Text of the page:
Ms. Moffett's First Year: Becoming a Teacher in America / Edition 1 available in Paperback
|Edition description:||New Edition|
|Product dimensions:||6.00(w) x 1.25(h) x 9.00(d)|
About the Author
Abby Goodnough spent the last four of her eight years on the metropolitan desk of The New York Times covering New York City schools. In 2003 she was named Miami Bureau Chief. Born in New York City, a graduate of Cornell University, she currently lives in Miami.
What People are Saying About This
The politics of public education are often maddening, but always important. One of the virtues of this book is that it makes them both comprehensible and interesting, by making them a part of the setting for a tale that can never grow old: the story of an idealistic teacher laboring through her first year in the classroom. It is a moving story - heartbreaking, infuriating, delightful. I came away grateful for Ms. Moffett, all the more because of her inevitable false steps and travail. This book is an engrossing antidote to all the current sloganeering and special pleading that infect national discourse on education.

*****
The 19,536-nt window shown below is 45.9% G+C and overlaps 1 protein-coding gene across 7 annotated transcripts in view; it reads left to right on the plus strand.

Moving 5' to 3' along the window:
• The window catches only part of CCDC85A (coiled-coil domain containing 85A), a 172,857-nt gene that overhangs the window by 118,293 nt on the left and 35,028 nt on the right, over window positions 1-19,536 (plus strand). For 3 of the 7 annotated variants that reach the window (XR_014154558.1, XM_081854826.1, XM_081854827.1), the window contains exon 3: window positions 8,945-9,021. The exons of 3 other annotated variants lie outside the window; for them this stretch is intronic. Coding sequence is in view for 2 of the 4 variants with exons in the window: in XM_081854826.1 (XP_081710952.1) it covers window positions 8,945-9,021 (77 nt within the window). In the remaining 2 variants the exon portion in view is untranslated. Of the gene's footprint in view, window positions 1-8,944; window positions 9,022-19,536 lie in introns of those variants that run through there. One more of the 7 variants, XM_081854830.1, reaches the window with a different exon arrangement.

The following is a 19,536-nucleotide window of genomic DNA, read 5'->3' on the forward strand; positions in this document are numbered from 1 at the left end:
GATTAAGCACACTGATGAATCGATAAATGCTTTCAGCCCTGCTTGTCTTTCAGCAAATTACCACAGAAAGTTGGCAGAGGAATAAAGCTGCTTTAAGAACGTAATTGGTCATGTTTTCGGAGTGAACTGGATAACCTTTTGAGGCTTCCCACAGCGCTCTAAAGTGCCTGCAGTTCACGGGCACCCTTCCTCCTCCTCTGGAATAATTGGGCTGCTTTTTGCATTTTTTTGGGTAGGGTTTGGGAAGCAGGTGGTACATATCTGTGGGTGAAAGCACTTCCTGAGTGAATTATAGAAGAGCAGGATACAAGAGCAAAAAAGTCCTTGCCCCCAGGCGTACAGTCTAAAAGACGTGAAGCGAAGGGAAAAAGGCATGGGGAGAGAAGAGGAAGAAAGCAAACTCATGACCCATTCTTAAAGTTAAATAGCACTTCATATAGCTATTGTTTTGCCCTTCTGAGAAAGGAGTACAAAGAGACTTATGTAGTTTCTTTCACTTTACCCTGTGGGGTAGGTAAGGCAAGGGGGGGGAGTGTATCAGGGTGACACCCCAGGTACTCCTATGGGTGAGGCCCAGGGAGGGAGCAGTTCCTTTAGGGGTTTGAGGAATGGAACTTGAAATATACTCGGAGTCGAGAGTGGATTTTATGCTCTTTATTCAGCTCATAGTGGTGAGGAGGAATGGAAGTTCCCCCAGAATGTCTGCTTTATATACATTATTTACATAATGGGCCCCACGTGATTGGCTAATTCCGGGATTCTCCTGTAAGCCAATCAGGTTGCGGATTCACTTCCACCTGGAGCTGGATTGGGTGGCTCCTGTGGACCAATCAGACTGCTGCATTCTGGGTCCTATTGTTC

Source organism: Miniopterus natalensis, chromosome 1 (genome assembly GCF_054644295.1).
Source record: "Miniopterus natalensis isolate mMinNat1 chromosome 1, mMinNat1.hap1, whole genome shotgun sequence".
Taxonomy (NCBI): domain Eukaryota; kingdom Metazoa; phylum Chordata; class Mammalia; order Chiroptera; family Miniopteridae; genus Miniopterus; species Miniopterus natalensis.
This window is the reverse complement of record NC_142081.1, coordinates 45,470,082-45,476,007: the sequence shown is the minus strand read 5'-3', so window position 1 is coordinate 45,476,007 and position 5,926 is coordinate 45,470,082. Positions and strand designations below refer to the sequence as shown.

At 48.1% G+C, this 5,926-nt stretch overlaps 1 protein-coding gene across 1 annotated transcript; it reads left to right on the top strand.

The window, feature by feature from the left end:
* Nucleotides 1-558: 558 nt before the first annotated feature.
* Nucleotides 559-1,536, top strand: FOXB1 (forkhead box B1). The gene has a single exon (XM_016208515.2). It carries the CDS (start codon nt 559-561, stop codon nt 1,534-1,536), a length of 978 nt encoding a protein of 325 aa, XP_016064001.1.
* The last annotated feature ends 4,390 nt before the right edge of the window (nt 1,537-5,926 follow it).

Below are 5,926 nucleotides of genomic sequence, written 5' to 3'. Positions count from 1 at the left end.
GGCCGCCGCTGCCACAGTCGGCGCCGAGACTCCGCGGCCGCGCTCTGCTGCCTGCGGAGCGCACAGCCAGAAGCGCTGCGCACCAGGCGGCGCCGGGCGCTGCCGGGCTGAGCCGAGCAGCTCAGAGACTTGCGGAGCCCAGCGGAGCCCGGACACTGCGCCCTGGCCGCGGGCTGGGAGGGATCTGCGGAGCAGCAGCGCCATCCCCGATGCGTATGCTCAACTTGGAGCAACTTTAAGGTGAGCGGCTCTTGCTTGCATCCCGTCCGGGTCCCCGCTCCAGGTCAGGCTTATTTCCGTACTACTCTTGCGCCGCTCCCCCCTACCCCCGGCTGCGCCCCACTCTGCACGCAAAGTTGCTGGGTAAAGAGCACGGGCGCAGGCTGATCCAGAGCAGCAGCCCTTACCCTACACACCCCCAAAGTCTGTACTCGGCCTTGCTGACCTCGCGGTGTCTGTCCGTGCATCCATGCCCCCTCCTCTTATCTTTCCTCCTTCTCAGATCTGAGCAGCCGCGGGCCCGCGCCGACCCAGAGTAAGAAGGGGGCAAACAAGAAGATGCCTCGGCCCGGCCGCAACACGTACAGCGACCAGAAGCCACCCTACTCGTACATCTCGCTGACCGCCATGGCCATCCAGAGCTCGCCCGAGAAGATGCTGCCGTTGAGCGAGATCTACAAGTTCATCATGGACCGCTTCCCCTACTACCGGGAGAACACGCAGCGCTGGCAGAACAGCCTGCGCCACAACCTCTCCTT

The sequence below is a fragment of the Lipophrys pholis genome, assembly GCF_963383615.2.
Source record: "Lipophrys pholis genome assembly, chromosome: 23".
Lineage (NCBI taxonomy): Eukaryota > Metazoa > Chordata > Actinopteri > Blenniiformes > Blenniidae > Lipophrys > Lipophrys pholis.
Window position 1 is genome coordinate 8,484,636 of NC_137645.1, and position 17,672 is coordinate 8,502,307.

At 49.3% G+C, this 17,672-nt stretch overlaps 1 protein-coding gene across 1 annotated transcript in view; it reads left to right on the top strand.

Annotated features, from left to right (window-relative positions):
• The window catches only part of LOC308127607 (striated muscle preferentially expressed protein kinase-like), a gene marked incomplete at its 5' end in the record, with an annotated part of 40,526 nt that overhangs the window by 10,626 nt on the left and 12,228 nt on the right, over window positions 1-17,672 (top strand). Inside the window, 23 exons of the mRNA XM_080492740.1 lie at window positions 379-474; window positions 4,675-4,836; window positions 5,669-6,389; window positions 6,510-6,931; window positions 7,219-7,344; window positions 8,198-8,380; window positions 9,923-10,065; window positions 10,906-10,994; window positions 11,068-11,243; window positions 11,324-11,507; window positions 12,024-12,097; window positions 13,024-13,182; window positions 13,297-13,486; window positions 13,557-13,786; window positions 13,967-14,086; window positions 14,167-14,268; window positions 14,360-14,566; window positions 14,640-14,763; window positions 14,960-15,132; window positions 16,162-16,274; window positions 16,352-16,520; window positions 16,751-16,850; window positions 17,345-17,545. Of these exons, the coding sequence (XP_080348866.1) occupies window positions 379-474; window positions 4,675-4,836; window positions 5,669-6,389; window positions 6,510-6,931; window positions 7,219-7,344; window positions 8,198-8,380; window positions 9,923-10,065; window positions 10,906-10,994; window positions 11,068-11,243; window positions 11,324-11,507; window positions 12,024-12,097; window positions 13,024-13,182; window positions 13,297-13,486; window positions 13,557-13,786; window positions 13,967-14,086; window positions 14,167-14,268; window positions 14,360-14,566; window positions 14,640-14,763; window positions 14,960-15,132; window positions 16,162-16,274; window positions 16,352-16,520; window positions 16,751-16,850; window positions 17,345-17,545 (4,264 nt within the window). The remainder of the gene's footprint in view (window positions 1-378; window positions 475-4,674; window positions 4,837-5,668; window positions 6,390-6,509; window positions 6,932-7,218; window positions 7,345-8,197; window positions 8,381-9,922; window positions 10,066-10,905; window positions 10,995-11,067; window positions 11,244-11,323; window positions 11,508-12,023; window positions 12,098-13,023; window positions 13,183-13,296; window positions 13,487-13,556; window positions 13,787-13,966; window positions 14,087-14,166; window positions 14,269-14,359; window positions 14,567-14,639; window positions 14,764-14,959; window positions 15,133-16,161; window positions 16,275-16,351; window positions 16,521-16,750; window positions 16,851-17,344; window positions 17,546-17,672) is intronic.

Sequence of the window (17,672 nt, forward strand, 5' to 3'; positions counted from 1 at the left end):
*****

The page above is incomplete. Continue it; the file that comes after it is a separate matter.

author of Among Schoolchildren and Mountains Beyond Mountains
Most Helpful Customer Reviews
In the book about Ms. Moffett, Goodnough talks a lot about politics and tragedies that happened at the Brooklyn elementary school. The book is boring, because everything is related with politics from the beginning until the end. Overall, there is not a lot of develop other than politics and economy.
Ms.Moffett was a competent secreatary in law firm. But she wanted to make her life rich. So she challaged to the elementary school teacher. During she had taught there for one year, she struggled with their students and poor school system. As time went by,she realized what was the real teacher throught her real experiences. By teaching them, she came to be maturalized naturally. So I'd like to recommend this book those who are desperate in their life. Also it is helpful for teachers to rethink education.
This book is a well written, informational book about the poor school districts in New York. The story of Ms. Moffett and her expedition to become part of the struggle of improving the school system is an interesting tale, but this book also holds many facts that can weigh down the unprepared reader. There are many details covering the politics running New York and the corruption keeping the poor districts poor. Goodnough is an excellent author and stays unbiased throughout the book, which leaves the reader to create their own ideas and feelings. This was an OK book, and I have learned quite a bit of useful background on poor school systems. I recommend this book to those doing school projects on the education subject and those students planning on becoming teachers. In fact, anyone can read this book if they please - knowledge can only be gained.